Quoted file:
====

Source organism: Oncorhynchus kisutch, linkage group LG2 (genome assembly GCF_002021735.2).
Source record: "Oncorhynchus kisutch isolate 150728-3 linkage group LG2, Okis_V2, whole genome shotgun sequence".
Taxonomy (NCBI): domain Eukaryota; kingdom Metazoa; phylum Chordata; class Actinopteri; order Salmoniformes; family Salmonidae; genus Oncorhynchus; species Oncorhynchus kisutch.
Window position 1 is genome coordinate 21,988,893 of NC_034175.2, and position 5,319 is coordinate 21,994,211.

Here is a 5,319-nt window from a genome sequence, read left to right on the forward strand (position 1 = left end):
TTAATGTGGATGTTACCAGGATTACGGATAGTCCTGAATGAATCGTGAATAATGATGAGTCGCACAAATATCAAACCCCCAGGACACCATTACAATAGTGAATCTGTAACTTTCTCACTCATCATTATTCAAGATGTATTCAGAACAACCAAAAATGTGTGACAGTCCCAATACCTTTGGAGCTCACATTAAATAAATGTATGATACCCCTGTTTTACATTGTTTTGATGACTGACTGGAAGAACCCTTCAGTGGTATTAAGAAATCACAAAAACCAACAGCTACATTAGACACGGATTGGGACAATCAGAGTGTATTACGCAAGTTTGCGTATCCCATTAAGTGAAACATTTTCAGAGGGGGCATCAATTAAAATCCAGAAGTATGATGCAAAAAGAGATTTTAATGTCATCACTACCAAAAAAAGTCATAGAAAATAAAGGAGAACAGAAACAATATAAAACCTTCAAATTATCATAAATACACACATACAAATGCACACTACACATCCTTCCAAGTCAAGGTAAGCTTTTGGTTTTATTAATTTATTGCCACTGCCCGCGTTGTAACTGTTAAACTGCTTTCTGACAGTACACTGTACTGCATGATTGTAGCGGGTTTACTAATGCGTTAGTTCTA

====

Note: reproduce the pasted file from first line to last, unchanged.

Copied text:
Source organism: Oncorhynchus kisutch, linkage group LG2 (genome assembly GCF_002021735.2).
Source record: "Oncorhynchus kisutch isolate 150728-3 linkage group LG2, Okis_V2, whole genome shotgun sequence".
Taxonomy (NCBI): domain Eukaryota; kingdom Metazoa; phylum Chordata; class Actinopteri; order Salmoniformes; family Salmonidae; genus Oncorhynchus; species Oncorhynchus kisutch.
Window position 1 is genome coordinate 21,988,893 of NC_034175.2, and position 5,319 is coordinate 21,994,211.

Here is a 5,319-nt window from a genome sequence, read left to right on the forward strand (position 1 = left end):
TTAATGTGGATGTTACCAGGATTACGGATAGTCCTGAATGAATCGTGAATAATGATGAGTCGCACAAATATCAAACCCCCAGGACACCATTACAATAGTGAATCTGTAACTTTCTCACTCATCATTATTCAAGATGTATTCAGAACAACCAAAAATGTGTGACAGTCCCAATACCTTTGGAGCTCACATTAAATAAATGTATGATACCCCTGTTTTACATTGTTTTGATGACTGACTGGAAGAACCCTTCAGTGGTATTAAGAAATCACAAAAACCAACAGCTACATTAGACACGGATTGGGACAATCAGAGTGTATTACGCAAGTTTGCGTATCCCATTAAGTGAAACATTTTCAGAGGGGGCATCAATTAAAATCCAGAAGTATGATGCAAAAAGAGATTTTAATGTCATCACTACCAAAAAAAGTCATAGAAAATAAAGGAGAACAGAAACAATATAAAACCTTCAAATTATCATAAATACACACATACAAATGCACACTACACATCCTTCCAAGTCAAGGTAAGCTTTTGGTTTTATTAATTTATTGCCACTGCCCGCGTTGTAACTGTTAAACTGCTTTCTGACAGTACACTGTACTGCATGATTGTAGCGGGTTTACTAATGCGTTAGTTCTA